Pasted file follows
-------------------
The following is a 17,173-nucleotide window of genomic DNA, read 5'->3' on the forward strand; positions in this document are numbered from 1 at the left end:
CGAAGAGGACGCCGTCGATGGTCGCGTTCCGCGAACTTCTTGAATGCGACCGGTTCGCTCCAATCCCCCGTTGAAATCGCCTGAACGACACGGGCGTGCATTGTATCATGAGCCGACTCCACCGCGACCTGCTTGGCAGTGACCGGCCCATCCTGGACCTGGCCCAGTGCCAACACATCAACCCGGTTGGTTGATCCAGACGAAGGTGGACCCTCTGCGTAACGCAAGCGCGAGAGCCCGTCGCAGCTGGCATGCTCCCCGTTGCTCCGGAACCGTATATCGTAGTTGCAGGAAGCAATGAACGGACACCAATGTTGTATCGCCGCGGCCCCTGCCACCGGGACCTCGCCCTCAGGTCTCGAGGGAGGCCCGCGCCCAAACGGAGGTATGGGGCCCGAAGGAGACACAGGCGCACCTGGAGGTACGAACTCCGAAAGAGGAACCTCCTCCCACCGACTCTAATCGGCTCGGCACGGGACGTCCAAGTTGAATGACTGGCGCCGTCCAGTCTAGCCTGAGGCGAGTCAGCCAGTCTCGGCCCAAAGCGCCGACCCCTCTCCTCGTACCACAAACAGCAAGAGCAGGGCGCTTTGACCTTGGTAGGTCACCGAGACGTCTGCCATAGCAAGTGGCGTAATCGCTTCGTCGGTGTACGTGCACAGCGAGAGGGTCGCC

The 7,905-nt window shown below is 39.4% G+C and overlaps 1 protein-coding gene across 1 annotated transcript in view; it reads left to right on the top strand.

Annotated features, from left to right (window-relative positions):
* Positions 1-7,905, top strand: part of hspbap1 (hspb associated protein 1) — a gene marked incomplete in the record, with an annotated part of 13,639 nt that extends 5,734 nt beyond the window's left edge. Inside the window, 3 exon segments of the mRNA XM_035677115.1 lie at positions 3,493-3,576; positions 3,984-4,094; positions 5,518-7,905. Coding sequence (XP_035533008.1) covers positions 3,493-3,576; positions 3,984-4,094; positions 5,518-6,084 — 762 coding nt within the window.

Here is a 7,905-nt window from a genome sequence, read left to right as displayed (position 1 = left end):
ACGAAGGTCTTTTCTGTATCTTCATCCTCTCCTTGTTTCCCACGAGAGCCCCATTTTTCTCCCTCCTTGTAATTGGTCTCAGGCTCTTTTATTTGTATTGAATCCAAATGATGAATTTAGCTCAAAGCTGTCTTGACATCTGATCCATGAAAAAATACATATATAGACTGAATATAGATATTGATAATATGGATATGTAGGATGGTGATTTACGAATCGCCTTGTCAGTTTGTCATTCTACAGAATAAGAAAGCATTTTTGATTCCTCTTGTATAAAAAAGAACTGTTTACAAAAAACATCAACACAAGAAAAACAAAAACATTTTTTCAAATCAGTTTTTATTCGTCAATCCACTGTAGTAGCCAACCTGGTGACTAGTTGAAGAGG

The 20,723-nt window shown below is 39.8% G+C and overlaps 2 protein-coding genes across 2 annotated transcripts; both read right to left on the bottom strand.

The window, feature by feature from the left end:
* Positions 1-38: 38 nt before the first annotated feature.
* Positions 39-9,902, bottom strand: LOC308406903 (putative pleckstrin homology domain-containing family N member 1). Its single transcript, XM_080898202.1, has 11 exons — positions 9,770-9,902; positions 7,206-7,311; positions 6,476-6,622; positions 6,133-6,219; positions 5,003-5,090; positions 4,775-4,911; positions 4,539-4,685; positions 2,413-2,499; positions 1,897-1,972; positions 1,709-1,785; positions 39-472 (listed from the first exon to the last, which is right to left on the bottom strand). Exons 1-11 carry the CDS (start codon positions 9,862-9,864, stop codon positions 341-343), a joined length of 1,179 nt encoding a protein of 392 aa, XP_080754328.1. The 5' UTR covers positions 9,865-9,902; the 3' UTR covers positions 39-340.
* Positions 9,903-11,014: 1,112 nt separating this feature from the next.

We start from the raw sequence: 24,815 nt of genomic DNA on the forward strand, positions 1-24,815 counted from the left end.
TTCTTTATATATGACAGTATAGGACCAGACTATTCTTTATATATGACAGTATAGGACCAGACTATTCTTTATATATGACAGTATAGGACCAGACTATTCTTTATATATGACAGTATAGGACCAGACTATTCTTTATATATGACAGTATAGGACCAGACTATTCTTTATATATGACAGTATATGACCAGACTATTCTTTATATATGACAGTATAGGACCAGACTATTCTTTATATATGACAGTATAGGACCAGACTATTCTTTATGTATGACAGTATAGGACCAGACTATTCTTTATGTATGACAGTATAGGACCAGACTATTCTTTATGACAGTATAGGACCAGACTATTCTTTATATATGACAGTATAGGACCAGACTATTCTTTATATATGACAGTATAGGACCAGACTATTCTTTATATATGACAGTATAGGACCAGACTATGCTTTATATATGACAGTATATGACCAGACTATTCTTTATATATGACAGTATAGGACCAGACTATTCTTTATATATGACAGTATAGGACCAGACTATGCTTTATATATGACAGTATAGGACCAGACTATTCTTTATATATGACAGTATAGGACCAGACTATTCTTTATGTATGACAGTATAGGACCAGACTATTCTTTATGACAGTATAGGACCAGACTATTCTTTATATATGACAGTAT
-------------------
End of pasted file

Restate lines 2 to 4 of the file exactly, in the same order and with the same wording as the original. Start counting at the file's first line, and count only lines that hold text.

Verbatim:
CGAAGAGGACGCCGTCGATGGTCGCGTTCCGCGAACTTCTTGAATGCGACCGGTTCGCTCCAATCCCCCGTTGAAATCGCCTGAACGACACGGGCGTGCATTGTATCATGAGCCGACTCCACCGCGACCTGCTTGGCAGTGACCGGCCCATCCTGGACCTGGCCCAGTGCCAACACATCAACCCGGTTGGTTGATCCAGACGAAGGTGGACCCTCTGCGTAACGCAAGCGCGAGAGCCCGTCGCAGCTGGCATGCTCCCCGTTGCTCCGGAACCGTATATCGTAGTTGCAGGAAGCAATGAACGGACACCAATGTTGTATCGCCGCGGCCCCTGCCACCGGGACCTCGCCCTCAGGTCTCGAGGGAGGCCCGCGCCCAAACGGAGGTATGGGGCCCGAAGGAGACACAGGCGCACCTGGAGGTACGAACTCCGAAAGAGGAACCTCCTCCCACCGACTCTAATCGGCTCGGCACGGGACGTCCAAGTTGAATGACTGGCGCCGTCCAGTCTAGCCTGAGGCGAGTCAGCCAGTCTCGGCCCAAAGCGCCGACCCCTCTCCTCGTACCACAAACAGCAAGAGCAGGGCGCTTTGACCTTGGTAGGTCACCGAGACGTCTGCCATAGCAAGTGGCGTAATCGCTTCGTCGGTGTACGTGCACAGCGAGAGGGTCGCC

The 7,905-nt window shown below is 39.4% G+C and overlaps 1 protein-coding gene across 1 annotated transcript in view; it reads left to right on the top strand.

Annotated features, from left to right (window-relative positions):